3. Rob and I went to preschool and from what I remember there wasn’t a ton of structure involved. We also only went for a few hours a day, not like a regular school day. The parents were supposed to be very involved. The major purpose seemed to be getting used to larger groups of children, which I would consider a benefit. For us, the more structured learning began in Kindergarten so the preschool kinda eased us into it all.

    That being said, 2 does seem pretty young. Kindergarten starts at 5 right? So that would mean 3 years of preschool? Wierd. I suppose going for the tour can’t hurt.

  4. Rob and I went to preschool and from what I remember there wasn’t a ton of structure involved. We also only went for a few hours a day, not like a regular school day. The parents were supposed to be very involved. The major purpose seemed to be getting used to larger groups of children, which I would consider a benefit. For us, the more structured learning began in Kindergarten so the preschool kinda eased us into it all.

    That being said, 2 does seem pretty young. Kindergarten starts at 5 right? So that would mean 3 years of preschool? Wierd. I suppose going for the tour can’t hurt.

  5. I started preschool when I was 3 for 2 mornings a week – my mom said it was time for us to get a break from each other. 🙂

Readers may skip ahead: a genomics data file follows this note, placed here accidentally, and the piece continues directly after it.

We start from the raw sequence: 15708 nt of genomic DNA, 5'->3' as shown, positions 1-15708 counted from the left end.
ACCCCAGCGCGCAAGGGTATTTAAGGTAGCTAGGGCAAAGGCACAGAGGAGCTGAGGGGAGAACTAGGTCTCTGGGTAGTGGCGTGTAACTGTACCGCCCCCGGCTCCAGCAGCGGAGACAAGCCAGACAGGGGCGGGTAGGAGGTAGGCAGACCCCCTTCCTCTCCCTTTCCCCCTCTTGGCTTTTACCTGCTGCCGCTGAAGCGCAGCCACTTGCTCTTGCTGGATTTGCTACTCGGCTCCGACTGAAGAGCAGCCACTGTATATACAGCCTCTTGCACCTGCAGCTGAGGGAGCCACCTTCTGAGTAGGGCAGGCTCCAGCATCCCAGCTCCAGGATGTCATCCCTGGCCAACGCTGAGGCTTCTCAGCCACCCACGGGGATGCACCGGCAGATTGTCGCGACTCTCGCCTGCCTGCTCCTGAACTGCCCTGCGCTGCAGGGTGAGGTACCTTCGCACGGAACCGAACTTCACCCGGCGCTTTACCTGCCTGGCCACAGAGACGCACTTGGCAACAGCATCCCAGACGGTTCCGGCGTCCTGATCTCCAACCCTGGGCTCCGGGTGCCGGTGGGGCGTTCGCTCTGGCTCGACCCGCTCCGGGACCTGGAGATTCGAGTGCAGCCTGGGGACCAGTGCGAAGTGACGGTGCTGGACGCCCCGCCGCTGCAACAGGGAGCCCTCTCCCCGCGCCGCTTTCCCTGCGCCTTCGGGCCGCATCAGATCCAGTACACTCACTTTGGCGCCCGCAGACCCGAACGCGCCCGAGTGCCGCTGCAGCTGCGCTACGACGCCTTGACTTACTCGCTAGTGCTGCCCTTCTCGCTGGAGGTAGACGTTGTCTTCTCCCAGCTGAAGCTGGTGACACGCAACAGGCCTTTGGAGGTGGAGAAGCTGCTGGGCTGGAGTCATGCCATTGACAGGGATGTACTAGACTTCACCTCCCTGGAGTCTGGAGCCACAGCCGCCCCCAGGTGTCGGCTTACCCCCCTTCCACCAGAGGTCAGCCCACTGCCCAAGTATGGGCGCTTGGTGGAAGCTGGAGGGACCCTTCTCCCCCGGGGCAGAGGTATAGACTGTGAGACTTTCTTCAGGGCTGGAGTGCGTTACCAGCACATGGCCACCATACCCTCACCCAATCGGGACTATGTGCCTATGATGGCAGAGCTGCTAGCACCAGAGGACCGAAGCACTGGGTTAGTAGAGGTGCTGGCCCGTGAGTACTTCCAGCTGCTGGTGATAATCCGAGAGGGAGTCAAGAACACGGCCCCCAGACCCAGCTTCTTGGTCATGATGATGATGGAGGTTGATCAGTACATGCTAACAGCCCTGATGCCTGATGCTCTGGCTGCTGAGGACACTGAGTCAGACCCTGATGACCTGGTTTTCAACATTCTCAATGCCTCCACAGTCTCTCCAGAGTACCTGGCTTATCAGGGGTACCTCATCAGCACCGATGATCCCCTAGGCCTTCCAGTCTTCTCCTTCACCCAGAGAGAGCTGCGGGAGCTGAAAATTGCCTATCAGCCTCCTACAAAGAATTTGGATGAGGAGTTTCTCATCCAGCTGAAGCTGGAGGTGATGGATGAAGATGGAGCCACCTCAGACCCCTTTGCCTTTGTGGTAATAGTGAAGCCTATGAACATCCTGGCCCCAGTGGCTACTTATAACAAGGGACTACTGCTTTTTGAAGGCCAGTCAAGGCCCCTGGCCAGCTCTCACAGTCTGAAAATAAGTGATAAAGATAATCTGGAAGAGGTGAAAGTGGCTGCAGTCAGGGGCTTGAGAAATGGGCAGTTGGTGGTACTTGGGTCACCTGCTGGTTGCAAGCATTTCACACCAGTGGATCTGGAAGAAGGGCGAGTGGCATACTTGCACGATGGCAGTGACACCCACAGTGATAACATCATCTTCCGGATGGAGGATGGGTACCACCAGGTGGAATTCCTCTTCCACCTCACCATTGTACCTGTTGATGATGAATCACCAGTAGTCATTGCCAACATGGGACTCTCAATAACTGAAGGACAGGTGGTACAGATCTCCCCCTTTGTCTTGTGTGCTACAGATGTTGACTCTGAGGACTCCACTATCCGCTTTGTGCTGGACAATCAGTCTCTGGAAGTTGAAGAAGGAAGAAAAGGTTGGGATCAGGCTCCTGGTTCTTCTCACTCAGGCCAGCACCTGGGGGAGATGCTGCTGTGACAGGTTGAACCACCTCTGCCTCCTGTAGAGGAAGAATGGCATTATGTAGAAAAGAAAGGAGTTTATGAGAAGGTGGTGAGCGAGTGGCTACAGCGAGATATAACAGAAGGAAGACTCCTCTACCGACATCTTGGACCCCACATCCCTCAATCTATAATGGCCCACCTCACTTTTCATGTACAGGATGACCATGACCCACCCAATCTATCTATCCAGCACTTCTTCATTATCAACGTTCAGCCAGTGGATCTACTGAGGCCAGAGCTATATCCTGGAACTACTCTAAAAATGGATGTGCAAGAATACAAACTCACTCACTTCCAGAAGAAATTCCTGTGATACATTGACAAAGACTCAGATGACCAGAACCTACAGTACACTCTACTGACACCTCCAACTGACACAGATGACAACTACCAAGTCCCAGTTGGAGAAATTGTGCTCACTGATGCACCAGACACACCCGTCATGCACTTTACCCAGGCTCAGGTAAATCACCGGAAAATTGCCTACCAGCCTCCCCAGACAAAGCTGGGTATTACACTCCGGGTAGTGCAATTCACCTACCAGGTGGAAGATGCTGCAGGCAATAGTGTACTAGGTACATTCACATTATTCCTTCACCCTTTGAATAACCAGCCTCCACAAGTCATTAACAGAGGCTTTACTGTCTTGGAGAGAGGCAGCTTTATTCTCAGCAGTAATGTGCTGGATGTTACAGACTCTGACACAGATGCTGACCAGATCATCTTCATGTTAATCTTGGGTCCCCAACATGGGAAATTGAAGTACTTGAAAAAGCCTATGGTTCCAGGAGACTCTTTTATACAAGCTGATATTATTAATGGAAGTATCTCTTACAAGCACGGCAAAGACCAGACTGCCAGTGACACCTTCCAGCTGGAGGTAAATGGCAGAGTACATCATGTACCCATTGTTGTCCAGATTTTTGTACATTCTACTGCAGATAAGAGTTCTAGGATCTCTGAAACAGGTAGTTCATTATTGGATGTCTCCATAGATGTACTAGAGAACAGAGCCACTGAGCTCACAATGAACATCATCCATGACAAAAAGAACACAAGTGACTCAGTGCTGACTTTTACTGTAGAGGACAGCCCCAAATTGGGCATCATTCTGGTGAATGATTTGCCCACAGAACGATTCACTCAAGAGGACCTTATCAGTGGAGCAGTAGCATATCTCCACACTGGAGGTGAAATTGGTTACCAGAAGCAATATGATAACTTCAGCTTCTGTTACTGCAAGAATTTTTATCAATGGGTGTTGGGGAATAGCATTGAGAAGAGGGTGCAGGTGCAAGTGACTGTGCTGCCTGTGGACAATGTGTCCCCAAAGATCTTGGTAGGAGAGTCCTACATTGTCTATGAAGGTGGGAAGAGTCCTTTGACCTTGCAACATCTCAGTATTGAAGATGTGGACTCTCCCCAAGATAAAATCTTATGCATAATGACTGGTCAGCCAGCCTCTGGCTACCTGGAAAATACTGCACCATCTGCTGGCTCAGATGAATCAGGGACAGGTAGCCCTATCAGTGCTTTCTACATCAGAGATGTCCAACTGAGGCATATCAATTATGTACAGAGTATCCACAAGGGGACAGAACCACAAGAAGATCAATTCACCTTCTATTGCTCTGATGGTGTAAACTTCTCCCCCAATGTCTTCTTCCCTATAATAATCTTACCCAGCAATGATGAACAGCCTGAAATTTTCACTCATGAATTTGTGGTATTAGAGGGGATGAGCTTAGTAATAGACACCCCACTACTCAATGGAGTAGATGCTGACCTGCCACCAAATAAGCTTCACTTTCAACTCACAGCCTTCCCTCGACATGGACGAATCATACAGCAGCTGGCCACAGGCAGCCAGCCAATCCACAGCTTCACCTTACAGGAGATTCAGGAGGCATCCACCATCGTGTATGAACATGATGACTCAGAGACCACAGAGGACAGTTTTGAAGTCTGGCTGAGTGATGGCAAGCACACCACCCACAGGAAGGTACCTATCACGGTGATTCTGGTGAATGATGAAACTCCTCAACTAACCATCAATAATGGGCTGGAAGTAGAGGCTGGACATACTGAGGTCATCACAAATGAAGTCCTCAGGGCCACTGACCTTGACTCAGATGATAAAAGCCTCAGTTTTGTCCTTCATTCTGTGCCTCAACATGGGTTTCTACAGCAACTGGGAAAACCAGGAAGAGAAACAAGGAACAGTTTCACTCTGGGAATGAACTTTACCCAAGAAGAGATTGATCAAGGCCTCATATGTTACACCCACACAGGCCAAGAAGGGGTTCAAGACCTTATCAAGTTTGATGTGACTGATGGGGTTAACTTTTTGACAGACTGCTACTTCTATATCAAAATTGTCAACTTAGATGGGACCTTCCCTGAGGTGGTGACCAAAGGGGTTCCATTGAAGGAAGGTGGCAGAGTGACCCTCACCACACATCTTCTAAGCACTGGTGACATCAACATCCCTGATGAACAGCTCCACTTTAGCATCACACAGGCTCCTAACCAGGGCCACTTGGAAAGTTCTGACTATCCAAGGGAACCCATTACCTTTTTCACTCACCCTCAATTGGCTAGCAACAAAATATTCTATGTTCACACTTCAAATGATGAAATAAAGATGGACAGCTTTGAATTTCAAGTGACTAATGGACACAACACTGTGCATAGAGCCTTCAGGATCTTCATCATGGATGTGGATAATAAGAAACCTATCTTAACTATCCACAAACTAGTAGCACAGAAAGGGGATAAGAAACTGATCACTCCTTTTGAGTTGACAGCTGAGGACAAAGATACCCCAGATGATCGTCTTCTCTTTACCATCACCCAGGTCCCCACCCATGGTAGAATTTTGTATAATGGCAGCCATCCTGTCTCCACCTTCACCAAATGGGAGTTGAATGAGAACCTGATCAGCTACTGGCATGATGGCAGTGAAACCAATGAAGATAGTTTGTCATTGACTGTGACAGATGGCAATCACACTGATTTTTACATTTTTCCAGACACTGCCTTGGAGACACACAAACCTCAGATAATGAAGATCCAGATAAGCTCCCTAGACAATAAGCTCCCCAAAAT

6. I started preschool when I was 3 for 2 mornings a week – my mom said it was time for us to get a break from each other. 🙂

  7. I think most kids start when they’re four or five, depending on when they start kindergarten.

    I’m not sure that I could part with my 2 year old on a consistent schedule like that… or at least not in my head right now – ask me in 2 years! 🙂

  8. Preschool isn’t a structured learning environment at all. It totally depends on the place, though, and what development theories they base their program on. While there is more structure than a typical daycare, at most places it’s really more about social development and cognitive preparation for kindergarten. There may be set times for naps, snacks, painting, outside play, etc, but Jack won’t be forced to sit at a desk and copy alphabet dittos or anything.

    BTW 2 is definitely too young. My CD class defines “preschool age” as 3,4, and 5.

  9. Oh and btw, preschools tend to be a lot more progressive now than when we were little, so I wouldn’t worry about him going through whatever you went through that made you hate school. 😉 Just take some tours and see what the places are like.

  10. Oh and btw, preschools tend to be a lot more progressive now than when we were little, so I wouldn’t worry about him going through whatever you went through that made you hate school. 😉 Just take some tours and see what the places are like.

  11. Chad and Michele have Curtis in a Head Start program, that I believe is a preschool type environment. Curtis loves it. He started when he was 3, he’s going to be 4 in November. He even rides a bus to and from school and adores it! Hows that for a 3 year old! Mind Bottling. 🙂

  12. Chad and Michele have Curtis in a Head Start program, that I believe is a preschool type environment. Curtis loves it. He started when he was 3, he’s going to be 4 in November. He even rides a bus to and from school and adores it! Hows that for a 3 year old! Mind Bottling. 🙂